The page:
Kamon Just Got a Lot Easier to Use, Welcome Kamon 2.0!

Published on July 26, 2019

Dear community,

Kamon 2.0 is out and ready to roll! For this release we focused primarily on simplifying the installation proces and making sure that the core APIs are more solid and user friendly, since they will be the foundations upon which we will instrument the whole JVM world in the months to come!

Before we get into more details, let’s send a message to all the people who stopped by our Gitter channel and gave feedback, to the ones who raised issues, to the ones who helped testing out our release candidates and even super early experimental builds, to the ones who contributed new features and fixes, we say Thank You!, your help has been really important in shipping this release and we hope that you to stay around and continue growing with us.

Now, let’s see what is new in this release:

Dead Simple Initial Setup

Starting with this release, the entire instrumentation setup can be boiled down to just three steps: add the Kamon bundle dependency, call Kamon.init() as the very first thing in your main method and finally, configure a reporter. That’s it! No more chasing 10+ dependencies around and trying to figure out why some parts of the code are not instrumented, or figuring out how to setup the instrumentation agent in different conditions. This initial setup brings everything that Kamon can do with as little effort as possible.

These steps might be slightly different depending on whether you are using Play Framework or not, the easist way to figure out what you need is to check out our new Get Started guide.

Kanela and the Bundle

Part of what enabled us to simplify the initial setup was a combination of Kanela and the Bundle. Kanela is a new instrumentation agent that replaces AspectJ and is the result of a long journey of experimentation and applying everything we learned over the years to produce a new instrumentation mechanism that plays nicely with Kamon. Since this release, AspectJ is not supported anymore and all instrumentation has been rewritten to work with Kanela.

The other half of simplifying the setup comes from the Bundle, which is just a new distribution of Kamon that includes all the instrumentation modules and the Kanela agent, including the ability to attach Kanela to the currently running JVM. When you call Kamon.init(), Kamon tries to find the Bundle and make it attach to the JVM in order to apply all the instrumentation that comes with it. That’s why it is so important for it to be the first thing you do when starting your app.

We are still publishing all the instrumentation as separate libraries in case that you want to keep adding specific versions as in all previous Kamon releases, but we highly recommend that you simply switch to the bundle and keep track of just one dependency.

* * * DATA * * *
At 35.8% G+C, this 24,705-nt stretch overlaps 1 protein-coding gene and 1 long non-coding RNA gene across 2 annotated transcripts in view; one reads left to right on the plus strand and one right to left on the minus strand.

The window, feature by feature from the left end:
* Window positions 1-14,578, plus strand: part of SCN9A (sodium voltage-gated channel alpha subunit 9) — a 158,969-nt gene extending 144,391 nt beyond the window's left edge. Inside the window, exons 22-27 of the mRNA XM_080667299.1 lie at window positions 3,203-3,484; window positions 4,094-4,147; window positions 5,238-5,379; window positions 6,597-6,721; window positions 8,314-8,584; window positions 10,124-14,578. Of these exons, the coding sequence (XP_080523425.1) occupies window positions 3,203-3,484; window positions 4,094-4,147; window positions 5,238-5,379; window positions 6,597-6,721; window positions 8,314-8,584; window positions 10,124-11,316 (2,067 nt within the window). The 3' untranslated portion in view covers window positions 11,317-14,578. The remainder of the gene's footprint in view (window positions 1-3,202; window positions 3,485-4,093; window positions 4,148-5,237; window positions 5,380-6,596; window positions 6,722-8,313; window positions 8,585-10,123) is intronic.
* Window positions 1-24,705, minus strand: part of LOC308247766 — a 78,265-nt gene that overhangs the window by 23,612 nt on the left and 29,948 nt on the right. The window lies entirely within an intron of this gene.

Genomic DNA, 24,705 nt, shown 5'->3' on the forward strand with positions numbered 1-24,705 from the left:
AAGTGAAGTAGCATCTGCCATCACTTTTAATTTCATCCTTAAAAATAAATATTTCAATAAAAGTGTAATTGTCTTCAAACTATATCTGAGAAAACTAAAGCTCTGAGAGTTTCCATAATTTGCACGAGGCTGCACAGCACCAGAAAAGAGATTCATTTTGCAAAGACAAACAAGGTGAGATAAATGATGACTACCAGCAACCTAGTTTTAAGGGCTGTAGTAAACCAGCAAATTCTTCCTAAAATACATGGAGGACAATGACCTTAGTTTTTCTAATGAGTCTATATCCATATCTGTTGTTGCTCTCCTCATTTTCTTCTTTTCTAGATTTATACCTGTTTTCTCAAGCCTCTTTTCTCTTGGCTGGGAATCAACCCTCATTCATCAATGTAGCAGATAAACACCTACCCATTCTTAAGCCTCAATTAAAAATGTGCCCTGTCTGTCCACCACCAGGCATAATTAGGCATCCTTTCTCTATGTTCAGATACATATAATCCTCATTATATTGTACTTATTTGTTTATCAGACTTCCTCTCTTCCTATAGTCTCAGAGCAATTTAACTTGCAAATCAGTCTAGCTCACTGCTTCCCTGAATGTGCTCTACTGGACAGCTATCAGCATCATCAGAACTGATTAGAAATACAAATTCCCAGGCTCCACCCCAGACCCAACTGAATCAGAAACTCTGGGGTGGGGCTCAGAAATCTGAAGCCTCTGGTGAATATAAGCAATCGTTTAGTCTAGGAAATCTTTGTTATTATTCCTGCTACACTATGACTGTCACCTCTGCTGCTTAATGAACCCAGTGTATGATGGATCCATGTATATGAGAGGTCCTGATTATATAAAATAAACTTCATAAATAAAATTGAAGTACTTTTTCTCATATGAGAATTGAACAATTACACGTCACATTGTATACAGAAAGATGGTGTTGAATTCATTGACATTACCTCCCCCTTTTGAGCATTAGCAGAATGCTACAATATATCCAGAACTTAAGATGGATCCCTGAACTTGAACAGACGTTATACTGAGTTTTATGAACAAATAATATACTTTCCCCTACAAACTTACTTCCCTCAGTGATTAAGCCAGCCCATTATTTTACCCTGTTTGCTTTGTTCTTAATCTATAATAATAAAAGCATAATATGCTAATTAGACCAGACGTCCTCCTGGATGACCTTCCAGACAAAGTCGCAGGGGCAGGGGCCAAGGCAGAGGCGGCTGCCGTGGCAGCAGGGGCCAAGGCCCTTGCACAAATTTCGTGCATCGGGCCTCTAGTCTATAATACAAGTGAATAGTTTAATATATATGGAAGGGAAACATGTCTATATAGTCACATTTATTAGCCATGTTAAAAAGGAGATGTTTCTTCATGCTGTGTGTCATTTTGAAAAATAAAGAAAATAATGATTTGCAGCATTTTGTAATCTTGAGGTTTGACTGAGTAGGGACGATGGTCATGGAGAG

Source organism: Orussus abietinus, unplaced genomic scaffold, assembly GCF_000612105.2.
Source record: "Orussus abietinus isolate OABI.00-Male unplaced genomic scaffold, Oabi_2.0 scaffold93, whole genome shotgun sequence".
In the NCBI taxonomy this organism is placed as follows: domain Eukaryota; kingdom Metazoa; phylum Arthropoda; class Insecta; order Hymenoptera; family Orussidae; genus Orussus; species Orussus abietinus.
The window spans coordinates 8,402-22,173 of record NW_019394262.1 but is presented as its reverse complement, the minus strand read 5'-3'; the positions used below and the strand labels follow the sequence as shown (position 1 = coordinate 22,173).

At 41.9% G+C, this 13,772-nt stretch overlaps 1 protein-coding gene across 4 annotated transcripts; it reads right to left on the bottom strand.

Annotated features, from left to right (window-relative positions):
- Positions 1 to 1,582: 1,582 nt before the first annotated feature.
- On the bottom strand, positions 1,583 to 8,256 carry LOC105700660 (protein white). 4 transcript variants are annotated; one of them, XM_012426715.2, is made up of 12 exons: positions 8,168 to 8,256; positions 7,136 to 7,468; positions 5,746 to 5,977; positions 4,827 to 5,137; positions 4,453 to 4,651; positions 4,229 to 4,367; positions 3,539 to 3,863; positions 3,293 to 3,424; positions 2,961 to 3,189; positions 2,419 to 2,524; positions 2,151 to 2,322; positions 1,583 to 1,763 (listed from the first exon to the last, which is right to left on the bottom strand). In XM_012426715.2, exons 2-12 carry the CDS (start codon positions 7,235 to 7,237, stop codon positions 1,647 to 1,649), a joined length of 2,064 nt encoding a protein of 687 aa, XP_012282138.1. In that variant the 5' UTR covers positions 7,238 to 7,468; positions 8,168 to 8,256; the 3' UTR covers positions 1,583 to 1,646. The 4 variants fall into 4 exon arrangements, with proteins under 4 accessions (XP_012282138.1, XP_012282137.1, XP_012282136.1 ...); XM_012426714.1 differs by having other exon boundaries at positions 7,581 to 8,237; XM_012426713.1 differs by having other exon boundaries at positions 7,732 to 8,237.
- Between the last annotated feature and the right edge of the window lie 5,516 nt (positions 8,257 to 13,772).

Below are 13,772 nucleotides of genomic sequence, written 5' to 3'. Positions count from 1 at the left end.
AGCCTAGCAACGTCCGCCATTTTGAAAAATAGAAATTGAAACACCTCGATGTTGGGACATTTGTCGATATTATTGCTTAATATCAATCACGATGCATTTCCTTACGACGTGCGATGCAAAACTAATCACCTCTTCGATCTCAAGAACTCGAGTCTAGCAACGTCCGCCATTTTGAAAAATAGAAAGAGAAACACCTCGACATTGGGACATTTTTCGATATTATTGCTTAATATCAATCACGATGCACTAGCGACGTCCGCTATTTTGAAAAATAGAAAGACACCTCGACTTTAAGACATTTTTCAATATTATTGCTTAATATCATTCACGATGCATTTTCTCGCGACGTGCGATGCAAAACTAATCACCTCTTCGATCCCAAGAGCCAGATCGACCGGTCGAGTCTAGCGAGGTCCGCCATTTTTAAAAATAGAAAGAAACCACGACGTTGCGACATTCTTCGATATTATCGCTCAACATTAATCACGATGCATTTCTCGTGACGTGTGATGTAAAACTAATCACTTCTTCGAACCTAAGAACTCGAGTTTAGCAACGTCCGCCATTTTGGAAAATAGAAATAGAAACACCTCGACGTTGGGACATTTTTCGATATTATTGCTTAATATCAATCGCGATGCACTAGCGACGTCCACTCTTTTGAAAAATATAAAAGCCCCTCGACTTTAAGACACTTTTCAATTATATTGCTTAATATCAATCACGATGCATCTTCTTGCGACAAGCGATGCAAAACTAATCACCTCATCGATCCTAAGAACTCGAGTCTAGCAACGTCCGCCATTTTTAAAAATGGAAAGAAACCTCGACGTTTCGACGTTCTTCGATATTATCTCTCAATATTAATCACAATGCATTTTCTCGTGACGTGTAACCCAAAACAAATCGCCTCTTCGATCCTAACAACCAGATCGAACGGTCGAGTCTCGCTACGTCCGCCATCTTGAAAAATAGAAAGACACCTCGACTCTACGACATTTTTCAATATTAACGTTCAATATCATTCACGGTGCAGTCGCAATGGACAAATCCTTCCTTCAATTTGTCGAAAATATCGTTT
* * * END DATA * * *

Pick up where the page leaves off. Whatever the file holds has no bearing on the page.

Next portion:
The Kamon Status Page

Have you ever installed Kamon in a service, but you had no way of knowing whether the instrumentation was actually working or if metrics were being tracked at all? You are not alone, and the new Kamon Status Page is here to help with that.

When an application instrumented with Kamon is started, you can head over to localhost:5266 and have a quick look at basic information that can tell you whether the setup went fine. It looks a bit like this:

Kamon Status Page

With the Kamon Status Page you can know whether instrumentation is working, what modules and reporters are running, what metrics are being tracked and what instrumentation modules are in use. We don’t know how we survived so long without a tool like this, and we are just getting started with it.

More features should be coming soon!

API Changes

We put a lot of effort on cleaning up the core APIs for context propagation, metrics and tracing, with an special emphasis on making sure that the user-facing APIs are documented, easy to understand and usable from any JVM language. As a result of these efforts, we introduced several breaking changes. The impact of those changes will vary depending on whether you were just using automatic instrumentation or you were actively using the Kamon APIs to manually instrument applications. Please head over to the Migration Guide for more information on how to upgrade.

What’s Next?

This release is a huge deal to us, for several reasons ranging from the fact that we love making our users’ lives easier with a super simple initial setup all the way up to finally getting rid of annoyances and less than ideal APIs for some of the core features in Kamon. This feels like we just unlocked a bunch of “achievements” in the instrumentation tools game!

It doesn’t stop here, though. This release gives us a solid foundation so that we can use focus a lot more on integrations, both on the reporters and instrumentation sides! Just as we are writing this annoucement, there are members of the community working on instrumenting Kafka producers, consumers and streams, others working on the Cassandra drivers and this is the exact kind of work that we hope to be doing in the following months: more instrumentation, more reporters, more features built on top of the same foundations of this release.

Now, head over to the Get Started Guide and start instrumenting your services, enjoy!